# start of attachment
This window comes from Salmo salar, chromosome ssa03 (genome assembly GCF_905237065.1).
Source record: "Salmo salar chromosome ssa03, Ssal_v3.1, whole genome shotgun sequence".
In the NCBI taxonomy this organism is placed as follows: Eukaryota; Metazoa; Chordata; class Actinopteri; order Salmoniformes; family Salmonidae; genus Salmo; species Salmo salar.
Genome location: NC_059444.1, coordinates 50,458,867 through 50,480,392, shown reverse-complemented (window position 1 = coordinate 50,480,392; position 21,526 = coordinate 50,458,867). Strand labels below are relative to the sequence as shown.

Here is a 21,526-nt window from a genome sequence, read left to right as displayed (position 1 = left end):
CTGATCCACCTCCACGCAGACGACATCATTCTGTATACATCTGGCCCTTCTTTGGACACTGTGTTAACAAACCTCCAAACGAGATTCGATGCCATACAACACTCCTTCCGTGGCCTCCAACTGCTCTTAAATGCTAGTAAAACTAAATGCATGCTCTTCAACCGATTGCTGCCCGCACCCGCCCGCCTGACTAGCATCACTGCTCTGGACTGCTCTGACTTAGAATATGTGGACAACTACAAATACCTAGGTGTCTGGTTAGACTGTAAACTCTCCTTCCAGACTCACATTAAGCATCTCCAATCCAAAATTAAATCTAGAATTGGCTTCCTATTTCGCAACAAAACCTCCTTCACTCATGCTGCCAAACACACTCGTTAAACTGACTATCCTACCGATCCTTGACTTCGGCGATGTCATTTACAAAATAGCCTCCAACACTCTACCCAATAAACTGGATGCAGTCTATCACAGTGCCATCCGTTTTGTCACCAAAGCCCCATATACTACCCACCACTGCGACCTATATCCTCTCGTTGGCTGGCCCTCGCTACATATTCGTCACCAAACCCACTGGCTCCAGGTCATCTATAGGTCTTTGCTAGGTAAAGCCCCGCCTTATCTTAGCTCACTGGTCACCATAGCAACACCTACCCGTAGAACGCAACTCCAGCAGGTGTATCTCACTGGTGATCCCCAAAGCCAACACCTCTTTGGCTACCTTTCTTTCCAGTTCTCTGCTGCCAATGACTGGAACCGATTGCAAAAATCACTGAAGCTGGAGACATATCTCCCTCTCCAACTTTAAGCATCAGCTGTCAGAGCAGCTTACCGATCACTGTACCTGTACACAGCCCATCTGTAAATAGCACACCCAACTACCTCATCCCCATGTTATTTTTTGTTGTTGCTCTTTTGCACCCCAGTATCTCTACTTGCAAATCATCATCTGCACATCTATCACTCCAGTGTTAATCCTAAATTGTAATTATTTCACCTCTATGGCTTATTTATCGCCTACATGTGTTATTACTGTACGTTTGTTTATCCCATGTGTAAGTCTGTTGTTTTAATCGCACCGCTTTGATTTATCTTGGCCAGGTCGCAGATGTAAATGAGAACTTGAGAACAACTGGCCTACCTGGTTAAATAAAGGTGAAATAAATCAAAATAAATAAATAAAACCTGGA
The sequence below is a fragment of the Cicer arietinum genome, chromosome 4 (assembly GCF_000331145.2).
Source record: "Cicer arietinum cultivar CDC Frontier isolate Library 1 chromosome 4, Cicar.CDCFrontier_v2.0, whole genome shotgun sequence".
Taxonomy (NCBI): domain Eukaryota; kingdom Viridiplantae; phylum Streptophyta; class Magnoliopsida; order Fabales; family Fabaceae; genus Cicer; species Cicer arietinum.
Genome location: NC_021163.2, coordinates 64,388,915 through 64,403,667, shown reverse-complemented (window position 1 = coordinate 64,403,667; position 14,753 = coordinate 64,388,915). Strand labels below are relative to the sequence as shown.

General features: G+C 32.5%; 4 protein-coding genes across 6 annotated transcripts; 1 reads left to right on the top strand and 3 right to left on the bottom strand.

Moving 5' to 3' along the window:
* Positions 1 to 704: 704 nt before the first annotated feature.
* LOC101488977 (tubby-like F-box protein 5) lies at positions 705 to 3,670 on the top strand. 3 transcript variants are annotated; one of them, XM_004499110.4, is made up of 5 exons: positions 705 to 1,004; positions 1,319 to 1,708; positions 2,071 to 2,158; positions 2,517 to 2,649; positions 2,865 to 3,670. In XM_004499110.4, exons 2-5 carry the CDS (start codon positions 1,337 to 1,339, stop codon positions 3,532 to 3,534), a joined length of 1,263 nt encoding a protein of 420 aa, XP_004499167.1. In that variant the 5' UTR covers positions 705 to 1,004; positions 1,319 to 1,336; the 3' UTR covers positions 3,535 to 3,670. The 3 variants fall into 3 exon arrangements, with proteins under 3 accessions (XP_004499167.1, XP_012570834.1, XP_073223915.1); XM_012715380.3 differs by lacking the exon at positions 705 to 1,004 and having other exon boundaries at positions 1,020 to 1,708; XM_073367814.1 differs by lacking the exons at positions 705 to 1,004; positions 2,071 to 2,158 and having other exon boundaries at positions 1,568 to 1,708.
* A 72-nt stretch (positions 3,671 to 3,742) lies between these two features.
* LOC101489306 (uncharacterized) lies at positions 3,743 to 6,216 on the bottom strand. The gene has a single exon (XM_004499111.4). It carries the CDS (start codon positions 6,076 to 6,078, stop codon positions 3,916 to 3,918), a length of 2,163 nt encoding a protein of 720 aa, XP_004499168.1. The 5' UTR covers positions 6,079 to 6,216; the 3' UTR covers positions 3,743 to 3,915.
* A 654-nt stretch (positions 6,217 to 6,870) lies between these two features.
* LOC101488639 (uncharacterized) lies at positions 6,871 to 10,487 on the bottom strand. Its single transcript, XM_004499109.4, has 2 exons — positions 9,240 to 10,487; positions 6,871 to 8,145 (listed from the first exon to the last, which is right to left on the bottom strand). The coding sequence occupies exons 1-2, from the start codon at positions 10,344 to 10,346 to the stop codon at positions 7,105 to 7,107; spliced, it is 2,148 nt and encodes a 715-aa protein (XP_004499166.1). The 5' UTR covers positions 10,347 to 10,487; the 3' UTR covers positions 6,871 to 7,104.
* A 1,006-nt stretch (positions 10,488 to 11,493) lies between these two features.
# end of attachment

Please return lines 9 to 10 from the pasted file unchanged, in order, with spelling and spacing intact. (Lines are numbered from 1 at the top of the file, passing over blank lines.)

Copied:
Taxonomy (NCBI): domain Eukaryota; kingdom Viridiplantae; phylum Streptophyta; class Magnoliopsida; order Fabales; family Fabaceae; genus Cicer; species Cicer arietinum.
Genome location: NC_021163.2, coordinates 64,388,915 through 64,403,667, shown reverse-complemented (window position 1 = coordinate 64,403,667; position 14,753 = coordinate 64,388,915). Strand labels below are relative to the sequence as shown.